Ivanova Lyubov Nikolaevna

Therapist, Gastroenterologist

What is it?

Gallstone disease (GSD) is a disease in which stones form in the gallbladder or bile ducts.

ZhKB occurs quite often. Ultrasound examination of practically healthy adults in 10-15% of them reveals stones in the gallbladder. More often women are ill.


Two main factors are to blame for the formation of stones: stagnation of bile in the gallbladder and an increase in the concentration of salts in bile due to metabolic disorders.

Stones can be provoked by:

  • overeating, starvation, irregular nutrition, lack of dietary fiber;
  • sedentary lifestyle, sedentary work;
  • pregnancy;
  • taking hormonal contraceptives;
  • obesity;
  • diseases of the gastrointestinal tract.

What’s going on?

The formation of stones in the gallbladder occurs as a result of the deposition of crystals in oversaturated bile.The stones are composed of cholesterol, bilirubin and calcium salts. Gallstones interfere with the normal functioning of the gallbladder, and sometimes, moving to the mouth of the bile duct, clog it. As a result, the outflow of bile from the bladder is disrupted, its walls are overstretched and the person feels severe pain. In addition, the gallbladder can become inflamed. Over time, the gallbladder cannot fulfill its function – the accumulation of bile.

How to recognize?

While the stones are small and calmly lie in the gallbladder, a person may not be aware of his illness.

Signs by which one can suspect gallstone disease: heaviness in the right hypochondrium, bitterness in the mouth, nausea, belching. When the process has gone far, patients have attacks of biliary colic: in the right hypochondrium or in the upper abdomen there is a sharp pain. It may be accompanied by nausea and vomiting that does not bring relief. The pains may not be very severe, go away on their own, but still this is a serious reason to consult a gastroenterologist.


The diagnosis is made after examination and a series of examinations.

First of all, it is an ultrasound of the abdominal cavity organs.

In the most difficult cases, X-ray examination methods (cholangiography and cholecystography), computed tomography may be required.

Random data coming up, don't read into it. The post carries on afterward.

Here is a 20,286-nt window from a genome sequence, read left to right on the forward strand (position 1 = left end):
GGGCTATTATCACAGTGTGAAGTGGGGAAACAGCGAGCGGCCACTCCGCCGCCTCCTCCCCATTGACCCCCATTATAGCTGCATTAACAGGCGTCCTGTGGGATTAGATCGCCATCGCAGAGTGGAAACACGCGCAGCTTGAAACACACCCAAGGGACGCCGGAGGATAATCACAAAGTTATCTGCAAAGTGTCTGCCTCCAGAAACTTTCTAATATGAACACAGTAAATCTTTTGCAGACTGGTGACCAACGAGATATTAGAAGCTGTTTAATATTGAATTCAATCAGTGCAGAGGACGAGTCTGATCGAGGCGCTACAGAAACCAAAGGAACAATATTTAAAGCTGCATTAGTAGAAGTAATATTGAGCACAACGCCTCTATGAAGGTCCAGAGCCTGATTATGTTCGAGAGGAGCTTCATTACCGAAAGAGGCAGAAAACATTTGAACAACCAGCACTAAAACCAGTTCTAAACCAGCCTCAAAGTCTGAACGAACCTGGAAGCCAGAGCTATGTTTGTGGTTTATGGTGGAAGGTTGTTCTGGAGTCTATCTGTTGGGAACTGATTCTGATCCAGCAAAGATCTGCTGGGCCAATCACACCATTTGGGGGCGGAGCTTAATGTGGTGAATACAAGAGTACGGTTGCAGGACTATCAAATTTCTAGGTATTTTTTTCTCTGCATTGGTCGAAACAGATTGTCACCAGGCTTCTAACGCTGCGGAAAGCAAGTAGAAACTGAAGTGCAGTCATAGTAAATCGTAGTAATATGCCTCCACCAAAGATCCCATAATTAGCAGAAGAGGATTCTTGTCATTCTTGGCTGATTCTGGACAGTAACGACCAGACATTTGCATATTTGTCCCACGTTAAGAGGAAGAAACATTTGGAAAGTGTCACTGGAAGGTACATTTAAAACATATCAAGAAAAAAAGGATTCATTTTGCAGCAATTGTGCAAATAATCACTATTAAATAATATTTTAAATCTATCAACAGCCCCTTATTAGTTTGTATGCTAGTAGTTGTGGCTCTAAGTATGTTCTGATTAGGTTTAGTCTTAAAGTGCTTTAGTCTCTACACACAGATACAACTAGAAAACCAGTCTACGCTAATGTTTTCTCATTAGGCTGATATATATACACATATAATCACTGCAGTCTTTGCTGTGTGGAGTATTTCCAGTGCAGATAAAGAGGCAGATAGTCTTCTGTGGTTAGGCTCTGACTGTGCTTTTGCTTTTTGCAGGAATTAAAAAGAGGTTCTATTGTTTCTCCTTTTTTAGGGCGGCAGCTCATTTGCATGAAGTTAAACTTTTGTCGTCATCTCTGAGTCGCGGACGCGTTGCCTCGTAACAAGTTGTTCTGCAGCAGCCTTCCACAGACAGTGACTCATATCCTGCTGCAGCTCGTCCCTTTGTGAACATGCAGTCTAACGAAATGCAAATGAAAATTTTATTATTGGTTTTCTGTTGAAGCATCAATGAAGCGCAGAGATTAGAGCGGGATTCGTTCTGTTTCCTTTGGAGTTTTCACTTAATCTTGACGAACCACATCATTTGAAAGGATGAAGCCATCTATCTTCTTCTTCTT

Therapeutic treatment consists in adhering to a diet (excluding fatty, spicy, fried, that is, all choleretic products), taking antispasmodic drugs.

It is possible to dissolve small cholesterol stones with ursodeoxycholic acid preparations.The course of treatment is a year or more. Relapses are possible.

Surgical treatment is the most expedient. It is ideal to carry out a planned operation before recurrent seizures, in the absence of complications. It consists in removing the gallbladder, which can be done in two ways: classical cholecystectomy and laparoscopic cholecystectomy. The type of operation is chosen by the surgeon.

Cholecystectomy (removal of the gallbladder) | Removal of stones from the gallbladder in Krasnodar

Bitterness in the mouth, yellowness of the skin and stabbing pain under the right rib most likely indicates problems with the gallbladder.For years, stones grow in it, not giving themselves out for a long time, but at one point making life painful.

Cholelithiasis is characterized by the formation of hard calculi (stones) in the gallbladder and its ducts. One of the main reasons for the development of the disease is a diet with an excessive amount of animal fats. This food culture leads to the development of atherosclerotic plaques in the vessels of the gallbladder mucosa. When plaque comes in contact with bile acid, stones form.If this happens, then the gallbladder has already lost its properties and does not work for the good of the body.

Receive leads:


Bitterness in the mouth, yellowness of the skin, and stabbing pain under the right rib most likely indicates a problem with the gallbladder. For years, stones grow in it, without giving themselves out for a long time, but at one point they make life painful. There is an opinion that to solve the problem it is enough to remove the stones, however, modern surgical practice shows that this approach does not bring long-term results and may even worsen the situation.

Removal of stones from the gallbladder leads to the growth of new

Practice has shown that when the stones are eliminated with the preservation of the gallbladder, after a while they are formed again. This happens for one reason: the part of the gallbladder, cut to remove stones, after suturing becomes the main factor of crystal formation, and the process of calculus growth becomes faster. Removing only a stone is possible, but there is no logic in this: they will reappear, and the patient must endure the risks of surgery every time.

The risk of developing oncology increases